configurations, the form generating potential of both the individual cells and
the cellular assemblies can be easily explored. The flexibility of the joints and their complex three-dimensional
relationships, generate a wealth of forms and structures through the emergent,
transformative and organizing properties of the integrated assembly. The dynamic properties of initially
two-dimensional cellular units have been explored (see the paper: *Generative Dynamics: Process, Form and
Structure*, 2004 Generative Arts Conference Proceedings). These have been hands-on dynamic
explorations of what were primarily graphic, two-dimensional and static explorations
by D’Arcy Thompson [1] through his “*Theory
of transformations or the Comparison of Related Forms*” (see Fig. 1 below).

** **

**Figure 1**: *D’Arcy Thompson, grid or coordinate transformations of graphic
depictions of biological forms* [1].

As he recommends in the
introductory quote above, Thompson’s “extended theme” of three-dimensional
coordinate transformations have been explored through investigations of the
generative dynamics of such complex assemblies. The following is a presentation of some of the forms and
structures generated from the emergent properties of several intrinsic
combinations of a cellular unit that is a dynamic three-dimensional assembly of
the X, Y and Z system of co-ordination.

In Figure 2 we see
four views of a cellular unit constructed with 12" and 5" bamboo
dowels and joined together with rubber bands.
The unit is composed of three surfaces (or planes) at right angles to
each other with each surface being defined by four 12" dowels assembled
into a grid of two pairs at right angle to each other and four 5" dowels,
one at each end of the 12" pairs (see Figure 2 D). The three surfaces have a high degree of
transformability due to the flexibility of the joints and each surface defines
one of the X, Y and Z coordinate directions in three-dimensional space. Each surface can fully collapse along the
two orthogonal diagonals of the assembled grid. They can also be warped into a transformable, collapsible and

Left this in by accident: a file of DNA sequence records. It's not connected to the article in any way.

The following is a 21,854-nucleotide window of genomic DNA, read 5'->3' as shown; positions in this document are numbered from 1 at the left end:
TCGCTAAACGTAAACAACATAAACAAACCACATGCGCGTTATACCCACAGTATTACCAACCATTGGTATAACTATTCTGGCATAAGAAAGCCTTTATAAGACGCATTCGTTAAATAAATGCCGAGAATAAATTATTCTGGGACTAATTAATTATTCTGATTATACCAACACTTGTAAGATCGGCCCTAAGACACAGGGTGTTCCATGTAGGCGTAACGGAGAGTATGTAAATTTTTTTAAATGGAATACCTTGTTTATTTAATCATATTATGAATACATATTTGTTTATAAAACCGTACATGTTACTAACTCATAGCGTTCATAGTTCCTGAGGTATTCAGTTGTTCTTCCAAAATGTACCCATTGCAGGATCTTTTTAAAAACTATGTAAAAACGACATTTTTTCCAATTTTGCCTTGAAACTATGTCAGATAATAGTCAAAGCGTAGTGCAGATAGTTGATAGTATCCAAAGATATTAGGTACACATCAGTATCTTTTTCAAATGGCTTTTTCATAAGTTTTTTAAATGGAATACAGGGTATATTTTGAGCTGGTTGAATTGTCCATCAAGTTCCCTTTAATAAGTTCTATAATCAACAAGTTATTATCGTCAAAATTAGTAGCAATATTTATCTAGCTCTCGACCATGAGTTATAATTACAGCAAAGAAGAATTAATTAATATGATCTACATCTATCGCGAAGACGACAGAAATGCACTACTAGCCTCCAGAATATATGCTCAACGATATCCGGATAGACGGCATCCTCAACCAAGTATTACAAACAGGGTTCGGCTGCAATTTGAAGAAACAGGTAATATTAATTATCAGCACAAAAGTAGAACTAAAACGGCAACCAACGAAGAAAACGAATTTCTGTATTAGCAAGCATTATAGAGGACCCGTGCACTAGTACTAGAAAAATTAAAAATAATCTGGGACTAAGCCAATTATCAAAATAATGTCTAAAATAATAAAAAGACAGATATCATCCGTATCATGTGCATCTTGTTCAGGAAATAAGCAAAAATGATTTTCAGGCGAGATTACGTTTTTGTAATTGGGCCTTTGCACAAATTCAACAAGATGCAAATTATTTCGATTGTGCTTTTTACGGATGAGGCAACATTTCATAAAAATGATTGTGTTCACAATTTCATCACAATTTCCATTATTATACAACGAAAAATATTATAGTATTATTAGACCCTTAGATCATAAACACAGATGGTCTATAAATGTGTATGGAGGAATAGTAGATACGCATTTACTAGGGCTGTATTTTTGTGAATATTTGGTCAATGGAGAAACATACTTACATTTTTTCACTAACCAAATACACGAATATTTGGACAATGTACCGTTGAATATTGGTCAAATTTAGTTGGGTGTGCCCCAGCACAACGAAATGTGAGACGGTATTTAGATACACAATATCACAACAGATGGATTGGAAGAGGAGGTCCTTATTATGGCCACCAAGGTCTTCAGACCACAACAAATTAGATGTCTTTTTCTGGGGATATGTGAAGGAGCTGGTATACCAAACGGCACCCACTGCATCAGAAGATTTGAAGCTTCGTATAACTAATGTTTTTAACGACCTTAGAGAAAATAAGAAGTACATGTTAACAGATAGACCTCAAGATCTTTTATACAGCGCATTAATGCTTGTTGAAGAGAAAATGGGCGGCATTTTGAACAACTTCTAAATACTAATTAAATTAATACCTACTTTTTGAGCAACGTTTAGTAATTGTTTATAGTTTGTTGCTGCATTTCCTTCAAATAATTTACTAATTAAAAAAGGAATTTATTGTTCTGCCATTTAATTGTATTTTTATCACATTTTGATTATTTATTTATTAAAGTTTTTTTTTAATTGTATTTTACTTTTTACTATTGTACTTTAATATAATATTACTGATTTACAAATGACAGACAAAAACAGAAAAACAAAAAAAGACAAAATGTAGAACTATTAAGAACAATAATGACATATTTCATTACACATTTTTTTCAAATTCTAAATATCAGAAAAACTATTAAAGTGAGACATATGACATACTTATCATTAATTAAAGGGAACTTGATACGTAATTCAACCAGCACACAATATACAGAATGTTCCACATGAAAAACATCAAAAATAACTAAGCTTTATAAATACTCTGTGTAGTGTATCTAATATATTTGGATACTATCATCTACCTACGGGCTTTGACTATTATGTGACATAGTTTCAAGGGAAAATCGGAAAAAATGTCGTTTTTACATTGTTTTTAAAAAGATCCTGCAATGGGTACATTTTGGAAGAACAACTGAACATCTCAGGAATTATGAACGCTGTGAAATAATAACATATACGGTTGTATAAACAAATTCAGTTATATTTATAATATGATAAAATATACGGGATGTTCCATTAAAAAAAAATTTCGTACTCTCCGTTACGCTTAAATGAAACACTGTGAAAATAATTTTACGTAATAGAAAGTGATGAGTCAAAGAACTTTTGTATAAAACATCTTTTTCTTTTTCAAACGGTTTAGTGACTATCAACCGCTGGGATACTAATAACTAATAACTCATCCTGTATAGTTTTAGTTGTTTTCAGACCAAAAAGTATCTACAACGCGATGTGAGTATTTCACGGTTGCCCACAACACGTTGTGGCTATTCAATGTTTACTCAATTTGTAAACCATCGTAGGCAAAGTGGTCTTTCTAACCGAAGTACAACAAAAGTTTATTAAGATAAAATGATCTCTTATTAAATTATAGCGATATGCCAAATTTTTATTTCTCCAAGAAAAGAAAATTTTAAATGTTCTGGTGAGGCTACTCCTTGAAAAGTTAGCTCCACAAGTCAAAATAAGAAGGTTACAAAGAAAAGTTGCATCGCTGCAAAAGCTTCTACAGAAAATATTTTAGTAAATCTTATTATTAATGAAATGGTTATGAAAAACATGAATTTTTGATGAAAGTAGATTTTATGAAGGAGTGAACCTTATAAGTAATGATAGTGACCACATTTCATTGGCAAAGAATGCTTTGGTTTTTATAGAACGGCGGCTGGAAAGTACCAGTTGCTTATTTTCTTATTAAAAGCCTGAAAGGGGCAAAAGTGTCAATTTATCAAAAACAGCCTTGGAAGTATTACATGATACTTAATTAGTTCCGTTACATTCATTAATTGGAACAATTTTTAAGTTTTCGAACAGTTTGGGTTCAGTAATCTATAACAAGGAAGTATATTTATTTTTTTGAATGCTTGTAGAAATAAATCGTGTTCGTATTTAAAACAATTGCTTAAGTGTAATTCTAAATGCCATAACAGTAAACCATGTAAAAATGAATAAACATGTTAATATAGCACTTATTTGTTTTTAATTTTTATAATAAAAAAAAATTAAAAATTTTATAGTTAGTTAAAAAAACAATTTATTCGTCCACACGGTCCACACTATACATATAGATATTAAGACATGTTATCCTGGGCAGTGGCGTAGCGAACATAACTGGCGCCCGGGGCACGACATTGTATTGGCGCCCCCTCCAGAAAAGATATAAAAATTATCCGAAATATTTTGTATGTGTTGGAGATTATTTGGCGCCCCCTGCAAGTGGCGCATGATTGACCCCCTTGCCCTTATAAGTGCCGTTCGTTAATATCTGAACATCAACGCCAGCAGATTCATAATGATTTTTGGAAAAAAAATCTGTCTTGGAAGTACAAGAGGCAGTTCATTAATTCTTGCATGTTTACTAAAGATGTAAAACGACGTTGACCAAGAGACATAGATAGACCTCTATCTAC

highly flexible hyperbolic paraboloid.
Three-dimensionally, this cubic cellular unit (or module) is composed of
several interacting degrees of freedom through the combination of flexible
joints (a total of 42). From another
perspective, this complex intermingling is also the interactions of the three
flexible hyperbolic paraboloids within the three-dimensional assembly. In Figures 3 and 4 we see several
configurations that can be generated from this dynamic interplay.

A B C D

**Figure 2***: Views of the X, Y & Z Cellular Unit: 12"
and 5" bamboo dowels and rubber bands.
Three planes at right angles to each other: D clearly shows one of the planes with the central diagonal edges
of the other two; B & C show views through the four diagonals
of the cubic assembly.*

In Figures
4 and 5 we see
several of the transformations that can be generated from the cellular unit
through a systematic hands-on investigation of its dynamic properties. In the *Crossings*
Workshop, students have been exploring this cellular unit along with the forms,
structures and dynamic properties that emerge when several of these units are
combined. The numerous possible combinations
lead to unexpected overall patterns and dynamic arrangements that generate new
and diverse developmental directions for the assembling process.

A B C
D

**Figure 3***: The Cellular Unit and several of its basic
transformations. A: The Cellular
Unit. B: Flattened assembly along one of the four diagonals of the cubic
assembly. C: Collapsed assembly
centered around one of the four diagonals.
D: Collapsed X, Y and Z axes
with 5" dowels removed (see Fig. 5).*

A B C D

**Figure 4**: *Different transformations of the Cellular
Unit. In A the 5" dowels have been removed. Each one of these configurations becomes the “modified” cellular
unit that is then assembled together.*

A B B

C D E

**Figure 5***:
Different stages of a cellular unit that can completely collapse into the X, Y
and Z axes ( A & B) and gradually expand into a
tetrahedron (C, D, E and F).*

**Figure 6**: *Two views of the same
construction, by M. Báez, using the cellular unit shown in Fig. 3. The construction is a dodecahedron that
emerged from the assembling process.
Throughout the structure and the generated patterns one can discern the
squares, pentagons, triangles, hexagons, cubes and tetrahedrons that are
intrinsically embedded within the dodecahedron.*

**Figure 7**: *Cellular Constructions. Left:
By M. Báez, constructed with the same unit as in Figure 6 and exhibits the
same properties. Right: By Sarah Amirault, constructed using the
unit shown in Fig. 4 B. Different
patterns are revealed throughout these constructions. The X, Y and Z axes can be clearly seen in the overall pattern of